Oh right, the CIA and U.S. Army funded Institute for Creative Technologies, “which uses Hollywood techniques to mount war simulations in California’s high desert in order to conduct military training” and has as its subcontractor, the Bono financed Pandemic Studios which created Mercenaries 2: World in Flames, based on a simulated invasion of…yes, Venezuela!
Ingrid Betancourt, the Pedagogy, the Perfection
Reinaldo Iturriza López – Aporrea
CNN called yesterday’s press conference with Álvaro Uribe, in the company of Ingrid Betancourt, the 11 rescuing soldiers and the senior military leadership an exercise in “pedagogy.” Ingrid Betancourt thanked “the Colombian communication media,” saying “this victory is also yours.” Globovisión, among others, reported that the Colombian Defense Minister, Juan Manuel Santos, described the Colombian military operation in the following terms: “It was a rescue out of the movies.” Leopoldo Castillo, the television anchor for Aló Ciudadano (Hello Citizen), also belonging to Globovisión, pronounced: “It was a movie worthy of Oliver Stone. The last one was not a winner at the box office. This one is.” Thursday afternoon, Juan Manuel Santos explained that the preparations for the military operation included the construction of a set similar to those in Hollywood, to practice the military exercises beforehand. The interview was given to CNN. Continue reading
Ingrid Betancourt’s impromptu airport press conference, flanked by the bloody Colombian Defense Minister Juan Manuel Santos and other military officers with undeniably gringo features was one of the strangest spectacles Machetera has ever seen. Even considering the joy she must have felt at being liberated after so much time in captivity, her effusiveness toward her liberators suggests that the time she spent in the jungle with the FARC left her with no greater understanding of the Colombian conflict than when she was seized on her presidential campaign tour seven years ago. Her extravagant praise of Colombian President Uribe and the Colombian army (who, she implied, had one-upped Israel with its commando tactics) sounded more like a campaign speech than anything else – minus a recent visit to the dentist and blonde highlights in her hair.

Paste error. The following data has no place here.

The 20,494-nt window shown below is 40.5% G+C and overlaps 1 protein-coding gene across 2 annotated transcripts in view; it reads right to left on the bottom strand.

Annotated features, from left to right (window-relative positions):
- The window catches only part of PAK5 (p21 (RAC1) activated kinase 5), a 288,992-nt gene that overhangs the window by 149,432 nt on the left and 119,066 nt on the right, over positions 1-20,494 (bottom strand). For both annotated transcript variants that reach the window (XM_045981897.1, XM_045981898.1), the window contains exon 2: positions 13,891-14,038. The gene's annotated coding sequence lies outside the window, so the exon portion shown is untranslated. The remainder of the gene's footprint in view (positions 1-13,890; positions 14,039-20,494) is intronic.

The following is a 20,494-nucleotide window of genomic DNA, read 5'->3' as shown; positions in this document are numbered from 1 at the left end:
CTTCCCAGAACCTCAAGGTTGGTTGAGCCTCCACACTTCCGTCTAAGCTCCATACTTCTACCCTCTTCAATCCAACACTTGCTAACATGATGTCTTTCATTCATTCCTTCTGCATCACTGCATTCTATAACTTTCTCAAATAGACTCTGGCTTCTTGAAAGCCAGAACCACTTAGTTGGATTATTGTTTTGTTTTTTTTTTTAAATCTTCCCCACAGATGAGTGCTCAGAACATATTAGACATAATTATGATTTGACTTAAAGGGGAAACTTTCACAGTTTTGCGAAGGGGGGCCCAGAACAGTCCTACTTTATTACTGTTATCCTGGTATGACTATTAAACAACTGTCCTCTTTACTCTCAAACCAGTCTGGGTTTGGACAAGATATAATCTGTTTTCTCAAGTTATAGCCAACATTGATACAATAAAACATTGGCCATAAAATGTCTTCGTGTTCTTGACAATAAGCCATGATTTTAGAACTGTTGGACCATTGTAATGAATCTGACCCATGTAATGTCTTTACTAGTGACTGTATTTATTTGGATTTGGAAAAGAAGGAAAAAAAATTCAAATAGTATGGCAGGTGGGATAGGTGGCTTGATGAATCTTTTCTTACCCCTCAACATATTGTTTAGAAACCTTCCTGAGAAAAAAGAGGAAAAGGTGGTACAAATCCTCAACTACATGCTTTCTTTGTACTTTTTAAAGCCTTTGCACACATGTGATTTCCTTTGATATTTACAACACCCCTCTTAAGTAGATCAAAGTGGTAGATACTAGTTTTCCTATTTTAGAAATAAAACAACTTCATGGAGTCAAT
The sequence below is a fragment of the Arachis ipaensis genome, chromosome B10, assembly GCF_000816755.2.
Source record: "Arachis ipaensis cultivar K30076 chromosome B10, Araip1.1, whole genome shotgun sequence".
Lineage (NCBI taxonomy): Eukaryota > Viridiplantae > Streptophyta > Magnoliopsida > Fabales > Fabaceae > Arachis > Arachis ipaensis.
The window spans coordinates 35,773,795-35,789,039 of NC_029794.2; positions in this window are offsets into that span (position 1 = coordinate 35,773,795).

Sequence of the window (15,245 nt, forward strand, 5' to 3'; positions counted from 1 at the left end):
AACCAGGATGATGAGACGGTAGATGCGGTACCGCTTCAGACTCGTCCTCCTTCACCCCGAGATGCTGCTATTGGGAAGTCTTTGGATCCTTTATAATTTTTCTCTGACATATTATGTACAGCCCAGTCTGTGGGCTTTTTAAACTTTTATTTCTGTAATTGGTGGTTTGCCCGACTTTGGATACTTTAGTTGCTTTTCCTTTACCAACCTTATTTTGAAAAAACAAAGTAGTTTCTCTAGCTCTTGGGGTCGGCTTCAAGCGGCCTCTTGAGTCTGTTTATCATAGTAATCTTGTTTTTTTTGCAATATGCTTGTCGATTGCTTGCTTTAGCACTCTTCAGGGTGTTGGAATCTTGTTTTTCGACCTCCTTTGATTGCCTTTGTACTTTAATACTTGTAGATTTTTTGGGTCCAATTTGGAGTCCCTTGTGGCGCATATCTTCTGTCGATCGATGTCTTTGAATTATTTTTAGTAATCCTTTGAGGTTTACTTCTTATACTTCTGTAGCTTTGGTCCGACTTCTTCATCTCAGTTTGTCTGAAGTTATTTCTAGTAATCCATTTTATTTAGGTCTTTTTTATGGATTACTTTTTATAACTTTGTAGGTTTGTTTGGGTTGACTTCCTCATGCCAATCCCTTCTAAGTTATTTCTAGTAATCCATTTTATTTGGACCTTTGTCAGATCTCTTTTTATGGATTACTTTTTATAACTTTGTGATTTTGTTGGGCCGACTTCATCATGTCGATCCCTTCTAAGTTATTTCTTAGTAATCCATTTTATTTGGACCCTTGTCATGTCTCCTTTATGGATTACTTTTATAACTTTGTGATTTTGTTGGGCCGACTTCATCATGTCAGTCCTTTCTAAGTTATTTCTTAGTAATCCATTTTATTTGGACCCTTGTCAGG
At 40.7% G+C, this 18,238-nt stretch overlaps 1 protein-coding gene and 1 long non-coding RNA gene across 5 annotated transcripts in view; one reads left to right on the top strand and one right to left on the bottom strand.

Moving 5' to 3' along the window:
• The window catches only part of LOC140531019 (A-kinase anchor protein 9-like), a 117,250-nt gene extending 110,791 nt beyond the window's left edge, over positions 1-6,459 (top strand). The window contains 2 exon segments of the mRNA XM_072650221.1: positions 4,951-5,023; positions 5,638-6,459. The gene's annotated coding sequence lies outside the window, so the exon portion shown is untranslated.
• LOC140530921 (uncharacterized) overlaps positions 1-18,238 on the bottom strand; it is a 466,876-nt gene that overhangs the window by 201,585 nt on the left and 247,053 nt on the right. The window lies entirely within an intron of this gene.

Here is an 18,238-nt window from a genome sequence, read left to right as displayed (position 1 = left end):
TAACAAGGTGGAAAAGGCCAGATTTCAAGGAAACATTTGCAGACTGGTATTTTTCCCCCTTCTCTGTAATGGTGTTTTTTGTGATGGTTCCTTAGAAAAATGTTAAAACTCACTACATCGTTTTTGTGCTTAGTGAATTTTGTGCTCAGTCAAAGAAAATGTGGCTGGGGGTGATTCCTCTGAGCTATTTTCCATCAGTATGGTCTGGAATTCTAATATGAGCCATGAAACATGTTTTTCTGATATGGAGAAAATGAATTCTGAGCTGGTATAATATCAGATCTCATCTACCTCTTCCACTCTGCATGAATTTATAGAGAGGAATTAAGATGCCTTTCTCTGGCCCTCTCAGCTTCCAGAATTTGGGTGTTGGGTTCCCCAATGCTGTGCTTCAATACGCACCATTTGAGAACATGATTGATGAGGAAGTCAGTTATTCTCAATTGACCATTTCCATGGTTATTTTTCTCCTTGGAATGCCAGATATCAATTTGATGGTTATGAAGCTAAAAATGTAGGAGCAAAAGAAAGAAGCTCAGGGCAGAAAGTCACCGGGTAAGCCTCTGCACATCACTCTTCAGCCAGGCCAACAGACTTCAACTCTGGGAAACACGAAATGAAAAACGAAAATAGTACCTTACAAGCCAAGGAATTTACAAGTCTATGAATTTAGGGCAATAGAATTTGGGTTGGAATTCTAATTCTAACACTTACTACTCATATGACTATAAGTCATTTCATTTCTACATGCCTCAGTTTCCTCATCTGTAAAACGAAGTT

Betancourt mentioned how shortly after the helicopter lifted off, suddenly, somehow, the lead guerrilla was on the floor, blindfolded, and the soldiers, oh-so-cleverly disguised in Che Guevara t-shirts (the most cynical appropriation of this great man’s image ever, but also a confirmation of his everlasting symbolic power), announced that they were actually from the Colombian army, and the hostages were now free. In respect to the capture of the guerrilla, she said, “Don’t think that I felt happy; I pitied him a lot, but I gave thanks to God that he was with people who respect the lives of others, even when they are enemies.” Someone should suggest that she tell that to the family of the Ecuadoran who was killed with a blow from a rifle butt to his neck after surviving Colombia’s bombing of the FARC camp on Ecuadoran soil.
The FARC is an easy target these days, with dwindling support from all quarters for its armed struggle, so Machetera has little desire to pile on. Yet there is something strange about the fact that seven years on, a captive should emerge with so little respect for the struggle being waged and should refer to her captors as “humiliators” and “despots.” The only hint at sympathy came near the end of what El Tiempo chose to broadcast of Betancourt’s statement – if there was more, perhaps it wasn’t convenient to the storyline – where she pointed a convoluted message at Alfonso Cano, insisting that the guerrillas were not to blame, that they’d left the hostages alive, but it was simply a “perfect operation.”
As usual, though, there’s more to the story. Pascual Serrano explains:
The FARC had Already Expressed to European Delegations Their Willingness to Liberate the Hostages
Doubts over whether the Colombian army intercepted the liberation in order to present it as a government success. Continue reading